In an earlier post on Melville’s “Bartleby, the Scrivener”, I drew on readings from this same seminar to make the point that telling someone they cannot rise above their imagination is tantamount to calling them beastly, to reducing them to the animal. This same objection appears in Coleridge, in an argument, as usual, against materialism. The system of materialism is described, by Coleridge, as “the exclusion of all modes of existence which the theorist cannot in imagination, at least, finger and peep at!” (“Theory of Life”, 45) In this essay, Coleridge doesn’t make much of this, but in Essay V of “The Friend”, it becomes clear that this is supposed to reduce the materialist to a beast. Coleridge there defines cognitive faculties by their objects. The imagination is sensual, is concerned precisely with those objects that may be fingered and peeped at. Reason, by contrast, is concerned with the knowledge of spiritual objects: “the Universal, the Eternal, and the Necessary” and “God, the Soul, eternal Truth” (“The Friend”, 266).

From this, it is an easy deduction to conclude that Reason and materialism are incompatible. If there are no spiritual objects, there is no Reason. Materialism says there are no spiritual objects. So materialism says there is no Reason.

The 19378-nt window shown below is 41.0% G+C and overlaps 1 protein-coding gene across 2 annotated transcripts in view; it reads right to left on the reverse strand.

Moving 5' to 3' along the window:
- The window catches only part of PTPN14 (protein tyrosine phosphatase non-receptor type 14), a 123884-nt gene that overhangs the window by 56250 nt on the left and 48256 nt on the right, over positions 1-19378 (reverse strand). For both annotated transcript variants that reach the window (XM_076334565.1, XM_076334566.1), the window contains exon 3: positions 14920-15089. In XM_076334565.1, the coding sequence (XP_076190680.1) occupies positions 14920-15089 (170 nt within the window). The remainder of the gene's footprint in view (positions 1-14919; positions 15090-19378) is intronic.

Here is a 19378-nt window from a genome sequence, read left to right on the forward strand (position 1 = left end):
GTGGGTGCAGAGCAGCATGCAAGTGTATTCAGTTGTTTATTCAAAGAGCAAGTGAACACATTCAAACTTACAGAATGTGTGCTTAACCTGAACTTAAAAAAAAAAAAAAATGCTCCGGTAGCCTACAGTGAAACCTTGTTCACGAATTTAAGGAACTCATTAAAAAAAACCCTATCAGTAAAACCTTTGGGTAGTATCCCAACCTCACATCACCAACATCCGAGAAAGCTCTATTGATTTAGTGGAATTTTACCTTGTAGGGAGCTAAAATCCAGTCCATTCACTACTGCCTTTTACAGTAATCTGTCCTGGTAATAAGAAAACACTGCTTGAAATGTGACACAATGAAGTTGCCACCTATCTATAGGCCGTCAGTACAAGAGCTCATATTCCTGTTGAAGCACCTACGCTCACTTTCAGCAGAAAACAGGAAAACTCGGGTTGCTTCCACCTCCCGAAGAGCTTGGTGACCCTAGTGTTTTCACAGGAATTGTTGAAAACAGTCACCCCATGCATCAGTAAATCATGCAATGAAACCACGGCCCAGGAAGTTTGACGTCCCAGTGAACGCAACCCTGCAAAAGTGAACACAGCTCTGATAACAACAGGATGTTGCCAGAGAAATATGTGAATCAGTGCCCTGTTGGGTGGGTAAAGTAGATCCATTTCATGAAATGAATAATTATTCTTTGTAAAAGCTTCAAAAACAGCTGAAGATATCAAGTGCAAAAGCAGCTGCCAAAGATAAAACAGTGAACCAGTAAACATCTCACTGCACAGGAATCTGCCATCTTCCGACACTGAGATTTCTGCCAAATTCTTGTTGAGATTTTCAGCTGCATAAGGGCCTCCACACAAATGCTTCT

Where does science slot into this picture? For Coleridge it is a matter of Reason. Recall from my previous post his anti-realism about quantitative science and his realism about qualitative science. This distinction is fleshed out (though not in these terms) in “The Friend”. Coleridge makes a threefold distinction between Sense, which takes in impressions from the environment, Understanding, which organizes these impressions under concepts and rules (giving us experience), and Reason, which subsumes experience under “ABSOLUTE PRINCIPLES or necessary LAWS” (“The Friend”, 270). Mere induction on the basis of experience (which may give you quantitative, anti-realist science) is not yet reasoning. Reasoning requires the subsumption of experience under necessary laws.